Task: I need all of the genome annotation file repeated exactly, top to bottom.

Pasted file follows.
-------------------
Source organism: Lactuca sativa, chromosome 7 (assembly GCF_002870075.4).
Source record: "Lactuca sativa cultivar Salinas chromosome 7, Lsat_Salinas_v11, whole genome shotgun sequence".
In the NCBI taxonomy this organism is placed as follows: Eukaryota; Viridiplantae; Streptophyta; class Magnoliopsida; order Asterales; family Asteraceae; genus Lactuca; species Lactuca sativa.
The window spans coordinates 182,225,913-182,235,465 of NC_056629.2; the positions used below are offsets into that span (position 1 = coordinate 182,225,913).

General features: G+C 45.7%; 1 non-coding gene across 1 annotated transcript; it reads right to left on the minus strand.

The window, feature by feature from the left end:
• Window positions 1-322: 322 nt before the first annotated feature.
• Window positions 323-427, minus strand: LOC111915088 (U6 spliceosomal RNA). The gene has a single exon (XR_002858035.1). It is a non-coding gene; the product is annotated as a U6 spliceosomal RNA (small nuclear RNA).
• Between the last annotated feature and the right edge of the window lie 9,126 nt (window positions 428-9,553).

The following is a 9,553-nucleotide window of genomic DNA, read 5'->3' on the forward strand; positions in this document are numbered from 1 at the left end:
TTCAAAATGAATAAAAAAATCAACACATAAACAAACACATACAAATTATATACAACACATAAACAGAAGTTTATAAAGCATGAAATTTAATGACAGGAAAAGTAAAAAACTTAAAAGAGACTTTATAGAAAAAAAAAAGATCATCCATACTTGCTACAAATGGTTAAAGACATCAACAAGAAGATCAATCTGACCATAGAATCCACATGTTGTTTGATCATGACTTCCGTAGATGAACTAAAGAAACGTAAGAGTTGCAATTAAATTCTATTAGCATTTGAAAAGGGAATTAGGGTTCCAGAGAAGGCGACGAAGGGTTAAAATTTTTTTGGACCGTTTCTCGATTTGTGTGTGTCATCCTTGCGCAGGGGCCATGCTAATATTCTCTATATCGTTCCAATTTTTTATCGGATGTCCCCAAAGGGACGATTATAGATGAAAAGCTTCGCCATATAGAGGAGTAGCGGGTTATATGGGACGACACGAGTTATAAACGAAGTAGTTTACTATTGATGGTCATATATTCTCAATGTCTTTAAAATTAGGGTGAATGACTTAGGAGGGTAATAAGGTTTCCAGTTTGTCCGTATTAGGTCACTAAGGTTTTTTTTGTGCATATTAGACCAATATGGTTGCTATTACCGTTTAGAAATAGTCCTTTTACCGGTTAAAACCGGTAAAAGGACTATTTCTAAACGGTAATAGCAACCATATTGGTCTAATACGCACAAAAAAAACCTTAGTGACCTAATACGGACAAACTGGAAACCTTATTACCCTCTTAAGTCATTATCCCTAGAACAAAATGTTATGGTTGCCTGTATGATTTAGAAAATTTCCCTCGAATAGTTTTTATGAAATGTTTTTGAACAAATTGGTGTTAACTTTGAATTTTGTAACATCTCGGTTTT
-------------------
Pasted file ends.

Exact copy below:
Source organism: Lactuca sativa, chromosome 7 (assembly GCF_002870075.4).
Source record: "Lactuca sativa cultivar Salinas chromosome 7, Lsat_Salinas_v11, whole genome shotgun sequence".
In the NCBI taxonomy this organism is placed as follows: Eukaryota; Viridiplantae; Streptophyta; class Magnoliopsida; order Asterales; family Asteraceae; genus Lactuca; species Lactuca sativa.
The window spans coordinates 182,225,913-182,235,465 of NC_056629.2; the positions used below are offsets into that span (position 1 = coordinate 182,225,913).

General features: G+C 45.7%; 1 non-coding gene across 1 annotated transcript; it reads right to left on the minus strand.

The window, feature by feature from the left end:
• Window positions 1-322: 322 nt before the first annotated feature.
• Window positions 323-427, minus strand: LOC111915088 (U6 spliceosomal RNA). The gene has a single exon (XR_002858035.1). It is a non-coding gene; the product is annotated as a U6 spliceosomal RNA (small nuclear RNA).
• Between the last annotated feature and the right edge of the window lie 9,126 nt (window positions 428-9,553).

The following is a 9,553-nucleotide window of genomic DNA, read 5'->3' on the forward strand; positions in this document are numbered from 1 at the left end:
TTCAAAATGAATAAAAAAATCAACACATAAACAAACACATACAAATTATATACAACACATAAACAGAAGTTTATAAAGCATGAAATTTAATGACAGGAAAAGTAAAAAACTTAAAAGAGACTTTATAGAAAAAAAAAAGATCATCCATACTTGCTACAAATGGTTAAAGACATCAACAAGAAGATCAATCTGACCATAGAATCCACATGTTGTTTGATCATGACTTCCGTAGATGAACTAAAGAAACGTAAGAGTTGCAATTAAATTCTATTAGCATTTGAAAAGGGAATTAGGGTTCCAGAGAAGGCGACGAAGGGTTAAAATTTTTTTGGACCGTTTCTCGATTTGTGTGTGTCATCCTTGCGCAGGGGCCATGCTAATATTCTCTATATCGTTCCAATTTTTTATCGGATGTCCCCAAAGGGACGATTATAGATGAAAAGCTTCGCCATATAGAGGAGTAGCGGGTTATATGGGACGACACGAGTTATAAACGAAGTAGTTTACTATTGATGGTCATATATTCTCAATGTCTTTAAAATTAGGGTGAATGACTTAGGAGGGTAATAAGGTTTCCAGTTTGTCCGTATTAGGTCACTAAGGTTTTTTTTGTGCATATTAGACCAATATGGTTGCTATTACCGTTTAGAAATAGTCCTTTTACCGGTTAAAACCGGTAAAAGGACTATTTCTAAACGGTAATAGCAACCATATTGGTCTAATACGCACAAAAAAAACCTTAGTGACCTAATACGGACAAACTGGAAACCTTATTACCCTCTTAAGTCATTATCCCTAGAACAAAATGTTATGGTTGCCTGTATGATTTAGAAAATTTCCCTCGAATAGTTTTTATGAAATGTTTTTGAACAAATTGGTGTTAACTTTGAATTTTGTAACATCTCGGTTTT